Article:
The ongoing escalation in any case represents a serious challenge to the good relations that Russia and Turkey have been developing for the last few years. Relations that are actually nothing more than a product of political realism, economic and political pragmatism and mutually shared discontent with the West. All these factors have always played a crucial role in determining the relationship between Turkey and Russia over the last 500 years, when periods of conflict and war alternate with periods of cooperation. This is why their current partnership cannot be qualified as “strategic”, although this term is largely used by high-ranking officials such as the Russian Foreign Minister Sergey Lavrov. It is very difficult to build long-term strategic cooperation, if it is based solely on pragmatism and balance of power without sharing common values and ideals. In this way, reaching a conflict point becomes inevitable.

In the Syrian context, such conflict was just a matter of time and motive to come, although it is unlikely to be a reason for a lasting rift. The two countries have different goals and views regarding Syria (and Libya), but in the broader context, the interests uniting them are more than those dividing them. At least for now.

In any case, the current situation will require reformulating the partnership regarding Syria. In this sense, President Erdogan does not appear to have the upper hand. The more territory the government forces take with Russian support, the more Turkey’s ability to influence the processes in Syria will diminish. Military presence through its army and loyal proxies can guarantee Ankara enough leverage in the negotiations for the future of Syria. Even more – military presence and de facto territorial control are the main options for limiting Kurdish influence and above all – cutting off possibilities the Kurdish authority to obtain any political concessions from Damascus. For Erdogan, a military defeat in Idlib would mean a long-term political loss in Syria.

This is the reason why Turkey sends troops and military equipment. A risky move, given that the airspace of Idlib is entirely controlled by the Syrian and Russian air forces. However, it is a risk Erdogan is willing to take. He sends a clear-cut message through the Turkish army and loyal proxies, that the cost of a military victory would be very high for Damascus. There is also a possibility to open a new front near the city of Al Bab. Such escalation would mean bringing new dynamics to the whole conflict with consequences hard to predict or control.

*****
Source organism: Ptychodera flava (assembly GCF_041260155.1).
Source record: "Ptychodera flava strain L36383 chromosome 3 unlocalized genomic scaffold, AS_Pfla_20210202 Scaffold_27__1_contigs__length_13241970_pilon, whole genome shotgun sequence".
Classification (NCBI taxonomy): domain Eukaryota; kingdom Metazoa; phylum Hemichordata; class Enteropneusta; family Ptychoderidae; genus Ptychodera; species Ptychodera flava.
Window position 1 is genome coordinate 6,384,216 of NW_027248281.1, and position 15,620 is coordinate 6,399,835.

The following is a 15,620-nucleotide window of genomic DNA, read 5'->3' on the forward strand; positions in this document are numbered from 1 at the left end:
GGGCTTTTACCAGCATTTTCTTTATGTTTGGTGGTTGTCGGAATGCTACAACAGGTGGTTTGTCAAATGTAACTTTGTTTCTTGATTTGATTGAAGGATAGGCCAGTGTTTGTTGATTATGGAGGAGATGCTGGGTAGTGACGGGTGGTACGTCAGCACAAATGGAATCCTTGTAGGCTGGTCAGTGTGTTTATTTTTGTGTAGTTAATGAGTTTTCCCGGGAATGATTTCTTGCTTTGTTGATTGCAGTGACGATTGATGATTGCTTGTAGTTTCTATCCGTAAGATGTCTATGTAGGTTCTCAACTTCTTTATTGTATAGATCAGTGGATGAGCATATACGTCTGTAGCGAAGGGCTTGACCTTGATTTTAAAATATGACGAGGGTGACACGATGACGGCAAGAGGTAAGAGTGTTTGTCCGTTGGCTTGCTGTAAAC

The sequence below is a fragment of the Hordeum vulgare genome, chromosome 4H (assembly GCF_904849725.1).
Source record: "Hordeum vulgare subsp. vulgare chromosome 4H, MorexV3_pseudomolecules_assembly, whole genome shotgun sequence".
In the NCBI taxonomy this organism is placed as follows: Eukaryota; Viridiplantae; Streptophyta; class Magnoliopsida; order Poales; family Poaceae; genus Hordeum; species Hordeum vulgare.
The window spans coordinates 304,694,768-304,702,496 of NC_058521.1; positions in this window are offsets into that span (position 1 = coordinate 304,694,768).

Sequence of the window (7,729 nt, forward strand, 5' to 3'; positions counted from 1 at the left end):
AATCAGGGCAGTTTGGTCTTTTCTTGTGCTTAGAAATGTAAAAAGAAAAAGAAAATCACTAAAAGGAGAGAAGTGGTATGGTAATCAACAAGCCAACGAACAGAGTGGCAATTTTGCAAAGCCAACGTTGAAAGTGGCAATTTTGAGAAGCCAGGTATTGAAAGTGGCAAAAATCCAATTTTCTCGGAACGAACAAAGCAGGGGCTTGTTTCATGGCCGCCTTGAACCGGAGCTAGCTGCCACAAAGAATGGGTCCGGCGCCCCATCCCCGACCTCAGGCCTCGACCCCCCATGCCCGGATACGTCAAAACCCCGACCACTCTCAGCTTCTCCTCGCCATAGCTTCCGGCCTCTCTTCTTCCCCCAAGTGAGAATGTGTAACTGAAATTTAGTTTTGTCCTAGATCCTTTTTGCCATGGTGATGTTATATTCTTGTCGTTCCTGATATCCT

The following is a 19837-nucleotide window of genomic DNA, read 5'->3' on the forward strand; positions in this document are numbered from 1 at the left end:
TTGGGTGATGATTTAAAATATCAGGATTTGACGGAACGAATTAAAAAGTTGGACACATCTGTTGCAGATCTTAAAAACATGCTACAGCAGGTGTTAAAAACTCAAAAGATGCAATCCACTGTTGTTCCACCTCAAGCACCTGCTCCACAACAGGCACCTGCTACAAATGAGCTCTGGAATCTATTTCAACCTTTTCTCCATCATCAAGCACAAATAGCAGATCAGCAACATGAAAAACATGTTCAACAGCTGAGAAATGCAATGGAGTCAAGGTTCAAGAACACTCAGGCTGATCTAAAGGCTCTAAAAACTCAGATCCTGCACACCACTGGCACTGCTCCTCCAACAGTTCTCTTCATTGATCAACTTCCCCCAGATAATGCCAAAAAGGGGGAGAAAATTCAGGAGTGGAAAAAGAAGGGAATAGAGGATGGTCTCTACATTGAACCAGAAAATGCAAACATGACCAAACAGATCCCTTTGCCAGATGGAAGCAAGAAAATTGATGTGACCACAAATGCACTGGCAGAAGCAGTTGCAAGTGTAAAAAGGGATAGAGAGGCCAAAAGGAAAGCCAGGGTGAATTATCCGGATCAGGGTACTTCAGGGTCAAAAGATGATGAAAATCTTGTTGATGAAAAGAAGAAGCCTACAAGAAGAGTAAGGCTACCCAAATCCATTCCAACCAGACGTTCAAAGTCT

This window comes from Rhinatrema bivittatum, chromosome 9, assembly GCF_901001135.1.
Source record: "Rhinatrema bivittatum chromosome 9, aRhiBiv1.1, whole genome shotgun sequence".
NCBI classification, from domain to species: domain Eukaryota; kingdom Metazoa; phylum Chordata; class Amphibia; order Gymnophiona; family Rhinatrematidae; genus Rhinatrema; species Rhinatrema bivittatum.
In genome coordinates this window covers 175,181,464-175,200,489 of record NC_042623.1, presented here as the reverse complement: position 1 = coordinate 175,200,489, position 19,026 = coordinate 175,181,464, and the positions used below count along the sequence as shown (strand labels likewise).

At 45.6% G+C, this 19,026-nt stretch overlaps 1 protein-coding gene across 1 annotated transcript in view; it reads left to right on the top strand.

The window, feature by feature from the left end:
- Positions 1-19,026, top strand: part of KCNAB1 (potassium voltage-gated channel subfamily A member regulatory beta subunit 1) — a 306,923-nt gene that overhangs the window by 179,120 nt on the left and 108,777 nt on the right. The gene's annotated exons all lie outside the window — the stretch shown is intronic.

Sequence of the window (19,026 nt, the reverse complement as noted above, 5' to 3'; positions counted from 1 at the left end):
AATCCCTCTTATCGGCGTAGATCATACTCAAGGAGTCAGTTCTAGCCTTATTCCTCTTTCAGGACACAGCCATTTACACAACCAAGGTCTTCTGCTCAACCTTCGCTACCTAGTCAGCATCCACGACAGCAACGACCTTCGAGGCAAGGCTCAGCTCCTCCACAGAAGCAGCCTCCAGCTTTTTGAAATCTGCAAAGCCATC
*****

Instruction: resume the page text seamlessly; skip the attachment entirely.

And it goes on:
There is a more likely option for Idlib, which would mean a diplomatic solution and renegotiating. This solution would most probably involve creating new demilitarized zone, serving as an asylum for the refugees. Turkey is already sheltering over 3.5 million people, so it is a matter of security that there is no new uncontrollable refugee waves. Idlib is more specific, because of the presence of many radical jihadist groups and the danger that their members might use the refugee masses as cover to sneak into Turkey.

It is unknown what would be the reaction to such agreement of radicals like HTS, Jaysh al-Ahrar or Huras al-Din (the Al Qaeda branch in Syria). Also, how can they be kept away from this buffer zone, so that there is no pretext for another devastating government offensive.

The whole situation in Idlib is a serious test of the sustainability of the relations between Russia and Turkey. Especially in context of Russia’s foreign intelligence chief visit in UAE, where the main topic was Syria. The UAE-Saudi Arabia-Egypt axis has been having claims for political influence in Syria for years and a possible Russian rapprochement with it, would put Erdogan in a very vulnerable situation, displaced as a major factor. In this regard, the only question here is how far is willing to go Erdogan in order to preserve his position in Syria?